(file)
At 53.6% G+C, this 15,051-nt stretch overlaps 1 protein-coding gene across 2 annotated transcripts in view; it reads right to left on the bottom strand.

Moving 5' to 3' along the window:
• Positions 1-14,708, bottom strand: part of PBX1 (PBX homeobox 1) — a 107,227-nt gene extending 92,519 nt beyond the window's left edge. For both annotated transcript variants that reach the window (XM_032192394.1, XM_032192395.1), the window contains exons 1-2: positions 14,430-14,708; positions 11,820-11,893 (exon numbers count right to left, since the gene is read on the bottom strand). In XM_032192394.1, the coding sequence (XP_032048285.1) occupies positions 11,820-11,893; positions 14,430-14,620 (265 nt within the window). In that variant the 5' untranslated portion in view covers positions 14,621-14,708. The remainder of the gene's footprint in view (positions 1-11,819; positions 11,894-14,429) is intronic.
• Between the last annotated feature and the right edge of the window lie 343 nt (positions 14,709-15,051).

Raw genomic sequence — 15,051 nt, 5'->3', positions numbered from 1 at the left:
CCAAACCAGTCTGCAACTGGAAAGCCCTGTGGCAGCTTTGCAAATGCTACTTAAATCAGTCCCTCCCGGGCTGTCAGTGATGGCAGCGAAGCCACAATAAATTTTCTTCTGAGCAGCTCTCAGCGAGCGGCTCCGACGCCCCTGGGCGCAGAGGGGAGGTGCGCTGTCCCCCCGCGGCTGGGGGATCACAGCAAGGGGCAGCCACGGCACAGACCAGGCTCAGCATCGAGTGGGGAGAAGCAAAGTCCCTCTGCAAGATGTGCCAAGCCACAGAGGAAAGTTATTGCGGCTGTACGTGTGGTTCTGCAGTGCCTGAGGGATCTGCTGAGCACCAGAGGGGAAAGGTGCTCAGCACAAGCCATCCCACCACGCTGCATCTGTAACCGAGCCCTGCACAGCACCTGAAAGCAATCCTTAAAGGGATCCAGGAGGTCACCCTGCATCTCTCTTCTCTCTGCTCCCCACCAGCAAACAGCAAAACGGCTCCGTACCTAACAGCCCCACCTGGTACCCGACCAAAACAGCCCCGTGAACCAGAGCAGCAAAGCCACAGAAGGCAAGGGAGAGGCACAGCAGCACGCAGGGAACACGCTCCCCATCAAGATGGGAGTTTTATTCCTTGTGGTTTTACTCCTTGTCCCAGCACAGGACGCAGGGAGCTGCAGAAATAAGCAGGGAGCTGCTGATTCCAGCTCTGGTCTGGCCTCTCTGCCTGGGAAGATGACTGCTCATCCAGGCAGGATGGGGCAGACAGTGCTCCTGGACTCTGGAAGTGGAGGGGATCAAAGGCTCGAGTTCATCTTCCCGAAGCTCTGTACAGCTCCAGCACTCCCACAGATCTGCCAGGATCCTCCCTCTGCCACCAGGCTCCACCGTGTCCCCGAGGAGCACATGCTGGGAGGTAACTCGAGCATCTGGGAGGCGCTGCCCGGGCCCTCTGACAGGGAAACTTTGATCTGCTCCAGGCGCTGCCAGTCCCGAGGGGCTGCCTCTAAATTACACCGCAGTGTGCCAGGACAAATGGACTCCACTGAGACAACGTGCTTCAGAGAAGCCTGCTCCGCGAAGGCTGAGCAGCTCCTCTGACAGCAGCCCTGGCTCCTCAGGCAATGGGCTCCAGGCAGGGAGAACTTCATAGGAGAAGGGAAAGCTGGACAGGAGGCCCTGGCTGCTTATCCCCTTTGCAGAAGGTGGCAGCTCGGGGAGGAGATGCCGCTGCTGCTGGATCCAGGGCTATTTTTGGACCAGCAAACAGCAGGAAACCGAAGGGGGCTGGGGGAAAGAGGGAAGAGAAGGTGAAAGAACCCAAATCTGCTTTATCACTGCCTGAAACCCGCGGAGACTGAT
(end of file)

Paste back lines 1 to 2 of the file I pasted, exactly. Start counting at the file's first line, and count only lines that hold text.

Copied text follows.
At 53.6% G+C, this 15,051-nt stretch overlaps 1 protein-coding gene across 2 annotated transcripts in view; it reads right to left on the bottom strand.

Moving 5' to 3' along the window: